The Simpson's family is looking at a Jigsaw Puzzle called

Do you like putting together jigsaw puzzles? Are you new to puzzles or looking for ways to get better?

Puzzles are more fun when they're challenging but not frustrating, so using the right strategies will make it easier to find just the right piece.

Choose The Right Challenge

Lisa Simpson looking excitedly at a puzzle titled

Select a puzzle that interests you and matches your skill-level.

If you're new to puzzles, start small with rectangular-shaped 250-500 pieces puzzles. The shape and larger-sized pieces are enough to feel like a challenge and keep you motivated to complete the puzzle.

If you're an avid puzzler, challenge yourself to build oval and/or circular-shaped puzzles with a higher piece count of 750+ pieces.

Practice Practical Puzzling

Select a workspace that has good natural lighting, and a flat surface that won't be disturbed by other activities.

If that’s not possible, choose lamps and portable surfaces like roll-up puzzle mats, cardboard, or jigsaw cases that are easy to move and keep your puzzle intact.

Take note of the finished size of the puzzle, usually indicated on the puzzle box. This will help you select a workspace large enough to build your puzzle, as well as sort and store your pieces as you work.

Bart Simpson from the tv show


Valerie's coffee table can't fit the 1000-piece puzzle she wants to build. Where else could she build the puzzle?

Set Up And Settle In

Before you start on your puzzle, create an atmosphere that will keep you relaxed and focused. This could include:

  • Listening to music, podcasts, or audiobooks 

  • Burning scented candles 

  • Snacking or sipping on your favourite food/drink

Marge Simpson opens the door to see Barney standing  there with the words

Sort, Separate, And Assemble

Spend some time looking at the picture on the box. This will help you sort, separate, and assemble by section based on the colour/shade or objects/characters in the image.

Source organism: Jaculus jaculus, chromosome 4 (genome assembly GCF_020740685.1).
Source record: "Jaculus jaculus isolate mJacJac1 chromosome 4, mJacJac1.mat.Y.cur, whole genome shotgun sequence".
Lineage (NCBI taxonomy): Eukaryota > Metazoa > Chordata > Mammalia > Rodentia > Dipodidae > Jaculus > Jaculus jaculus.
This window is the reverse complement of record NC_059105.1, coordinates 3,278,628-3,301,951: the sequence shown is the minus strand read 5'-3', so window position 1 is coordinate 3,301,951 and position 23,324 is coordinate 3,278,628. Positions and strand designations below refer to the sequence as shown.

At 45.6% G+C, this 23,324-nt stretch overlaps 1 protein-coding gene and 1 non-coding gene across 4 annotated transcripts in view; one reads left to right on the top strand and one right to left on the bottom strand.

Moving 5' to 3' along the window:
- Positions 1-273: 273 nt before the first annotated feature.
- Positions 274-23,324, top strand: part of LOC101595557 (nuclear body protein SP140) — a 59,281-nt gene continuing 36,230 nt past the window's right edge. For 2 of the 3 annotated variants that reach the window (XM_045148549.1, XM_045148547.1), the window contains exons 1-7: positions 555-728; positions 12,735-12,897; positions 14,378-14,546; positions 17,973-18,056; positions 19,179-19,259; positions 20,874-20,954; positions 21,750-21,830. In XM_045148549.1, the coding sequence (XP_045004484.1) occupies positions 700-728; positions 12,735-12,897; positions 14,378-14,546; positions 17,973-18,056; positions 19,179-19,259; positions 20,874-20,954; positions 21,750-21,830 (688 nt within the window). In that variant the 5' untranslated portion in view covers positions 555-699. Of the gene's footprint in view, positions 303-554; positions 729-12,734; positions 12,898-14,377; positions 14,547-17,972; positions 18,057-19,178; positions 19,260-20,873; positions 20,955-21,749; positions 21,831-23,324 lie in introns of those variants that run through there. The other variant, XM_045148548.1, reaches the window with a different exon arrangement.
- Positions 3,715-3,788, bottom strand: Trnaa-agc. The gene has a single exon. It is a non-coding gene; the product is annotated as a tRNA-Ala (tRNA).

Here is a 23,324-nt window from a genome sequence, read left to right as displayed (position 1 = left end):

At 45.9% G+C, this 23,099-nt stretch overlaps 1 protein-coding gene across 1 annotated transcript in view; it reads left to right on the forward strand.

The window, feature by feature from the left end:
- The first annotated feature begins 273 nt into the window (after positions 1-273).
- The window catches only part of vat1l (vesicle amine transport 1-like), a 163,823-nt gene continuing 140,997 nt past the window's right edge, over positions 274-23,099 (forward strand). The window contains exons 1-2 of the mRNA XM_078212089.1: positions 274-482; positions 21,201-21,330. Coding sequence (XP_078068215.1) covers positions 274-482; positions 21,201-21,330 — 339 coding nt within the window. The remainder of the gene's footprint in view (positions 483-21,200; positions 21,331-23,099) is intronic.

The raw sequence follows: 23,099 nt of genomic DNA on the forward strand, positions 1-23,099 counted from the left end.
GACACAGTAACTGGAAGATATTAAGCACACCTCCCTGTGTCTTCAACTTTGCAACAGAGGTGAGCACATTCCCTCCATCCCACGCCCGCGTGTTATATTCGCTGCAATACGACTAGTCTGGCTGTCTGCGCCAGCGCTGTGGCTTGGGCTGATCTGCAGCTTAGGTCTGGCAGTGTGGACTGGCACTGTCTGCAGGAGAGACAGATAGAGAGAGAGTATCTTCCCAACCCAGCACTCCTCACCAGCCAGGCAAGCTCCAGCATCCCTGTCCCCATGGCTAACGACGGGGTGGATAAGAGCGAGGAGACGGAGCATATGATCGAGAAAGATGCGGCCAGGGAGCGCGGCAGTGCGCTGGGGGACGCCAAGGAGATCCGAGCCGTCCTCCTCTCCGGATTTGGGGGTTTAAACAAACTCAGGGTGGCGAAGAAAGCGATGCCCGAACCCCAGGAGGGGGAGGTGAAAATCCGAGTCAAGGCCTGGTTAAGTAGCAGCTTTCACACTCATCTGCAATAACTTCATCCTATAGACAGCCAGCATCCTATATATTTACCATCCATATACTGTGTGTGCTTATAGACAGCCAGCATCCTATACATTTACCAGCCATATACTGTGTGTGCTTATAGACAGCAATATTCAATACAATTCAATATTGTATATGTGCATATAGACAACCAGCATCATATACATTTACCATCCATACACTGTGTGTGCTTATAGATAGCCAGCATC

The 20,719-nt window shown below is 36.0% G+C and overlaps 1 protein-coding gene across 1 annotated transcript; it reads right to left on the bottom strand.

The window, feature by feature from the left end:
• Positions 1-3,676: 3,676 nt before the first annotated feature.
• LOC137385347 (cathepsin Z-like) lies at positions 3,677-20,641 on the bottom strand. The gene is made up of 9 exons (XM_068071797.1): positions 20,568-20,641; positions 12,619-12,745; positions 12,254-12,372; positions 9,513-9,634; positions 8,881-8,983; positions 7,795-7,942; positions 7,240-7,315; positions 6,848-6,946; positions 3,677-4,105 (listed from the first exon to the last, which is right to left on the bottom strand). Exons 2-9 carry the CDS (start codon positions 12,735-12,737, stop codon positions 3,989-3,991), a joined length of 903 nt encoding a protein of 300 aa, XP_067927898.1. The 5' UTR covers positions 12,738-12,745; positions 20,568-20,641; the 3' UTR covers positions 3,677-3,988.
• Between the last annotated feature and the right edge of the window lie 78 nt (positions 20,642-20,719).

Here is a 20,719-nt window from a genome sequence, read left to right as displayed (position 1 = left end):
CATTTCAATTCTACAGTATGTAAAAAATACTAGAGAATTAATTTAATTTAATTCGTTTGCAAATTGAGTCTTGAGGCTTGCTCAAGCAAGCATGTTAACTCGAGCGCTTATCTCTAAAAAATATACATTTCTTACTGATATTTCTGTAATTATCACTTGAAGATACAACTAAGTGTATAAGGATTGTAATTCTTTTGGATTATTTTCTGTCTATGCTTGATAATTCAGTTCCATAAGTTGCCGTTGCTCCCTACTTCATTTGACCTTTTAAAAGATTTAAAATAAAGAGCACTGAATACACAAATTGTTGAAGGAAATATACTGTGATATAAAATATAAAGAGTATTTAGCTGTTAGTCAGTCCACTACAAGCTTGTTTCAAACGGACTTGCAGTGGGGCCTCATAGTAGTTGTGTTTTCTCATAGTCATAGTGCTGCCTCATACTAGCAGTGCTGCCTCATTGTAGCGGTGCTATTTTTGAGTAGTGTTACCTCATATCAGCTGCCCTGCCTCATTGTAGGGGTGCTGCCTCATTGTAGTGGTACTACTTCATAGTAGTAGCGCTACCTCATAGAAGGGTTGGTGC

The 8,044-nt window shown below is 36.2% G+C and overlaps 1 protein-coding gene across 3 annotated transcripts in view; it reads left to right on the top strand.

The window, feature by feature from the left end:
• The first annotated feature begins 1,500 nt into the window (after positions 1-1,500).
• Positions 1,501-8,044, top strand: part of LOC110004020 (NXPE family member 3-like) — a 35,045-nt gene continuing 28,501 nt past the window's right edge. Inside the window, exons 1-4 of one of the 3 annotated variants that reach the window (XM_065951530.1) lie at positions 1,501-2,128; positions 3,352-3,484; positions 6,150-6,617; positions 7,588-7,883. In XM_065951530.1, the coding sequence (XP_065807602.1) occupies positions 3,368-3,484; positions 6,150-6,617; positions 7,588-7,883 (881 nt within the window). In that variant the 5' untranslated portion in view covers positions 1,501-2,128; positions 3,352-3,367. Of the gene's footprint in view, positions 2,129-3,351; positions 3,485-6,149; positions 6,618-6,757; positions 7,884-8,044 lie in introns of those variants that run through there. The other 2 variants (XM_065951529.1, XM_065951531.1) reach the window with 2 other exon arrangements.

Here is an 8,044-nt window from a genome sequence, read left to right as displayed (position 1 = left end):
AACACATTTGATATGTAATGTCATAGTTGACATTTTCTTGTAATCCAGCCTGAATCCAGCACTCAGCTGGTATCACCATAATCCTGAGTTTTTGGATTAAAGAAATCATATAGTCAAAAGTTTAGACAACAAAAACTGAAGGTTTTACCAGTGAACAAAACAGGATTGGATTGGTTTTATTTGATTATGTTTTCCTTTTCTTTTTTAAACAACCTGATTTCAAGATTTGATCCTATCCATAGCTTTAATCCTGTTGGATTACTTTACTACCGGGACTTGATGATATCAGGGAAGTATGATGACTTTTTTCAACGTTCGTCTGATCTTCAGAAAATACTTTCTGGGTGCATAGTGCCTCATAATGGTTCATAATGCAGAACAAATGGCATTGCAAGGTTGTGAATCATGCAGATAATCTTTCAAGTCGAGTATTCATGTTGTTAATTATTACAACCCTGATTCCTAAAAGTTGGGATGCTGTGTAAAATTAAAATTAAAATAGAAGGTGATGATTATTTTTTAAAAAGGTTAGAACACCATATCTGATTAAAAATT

If you're a novice puzzler:

  • Sort the edges and the inside pieces picture-side up, separating them by colour/shade or object/character into their own piles on your workspace

  • Assemble the border of the puzzle using the pieces from the edges pile

  • Assemble and connect the inside pieces within the border based on where they should be located from the picture, focusing on one pile at a time

If you're an advanced puzzler:

  • Sort your pieces based on each piece's physical shape: the number of loops (the part that sticks out) and sockets (where it indents), especially when you have similar-looking leftover pieces that you’ve not yet assembled and connected

  • Line the pieces in rows by colour/shade, noting any faint texture lines or other features that'll help guide the direction the pieces should be placed in

  • Rotate the pieces in the same direction, assemble, and connect

Marge Simpson is turning all the puzzle pieces facing up as her family watches


George is about to attempt his first 250-piece jigsaw puzzle of the Statue of Liberty. What's one way he can sort the puzzle pieces?

Take Breaks

If you ever start to feel like this:

Homer Simpson slams his hand on the table in frustration as he completes a jigsaw puzzle may be tired and/or experiencing burnout. Take as many breaks as you need, including a day or two off.

Enough rest will help you refocus with fresh eyes and assemble and connect pieces that were a challenge before.

Homer Simpson has a connected set of puzzle pieces in his hand, saying

Take Action

Are you ready to solve your jigsaw puzzle?

A person has completed a jigsaw puzzle that is a portrait of the Simpson Family


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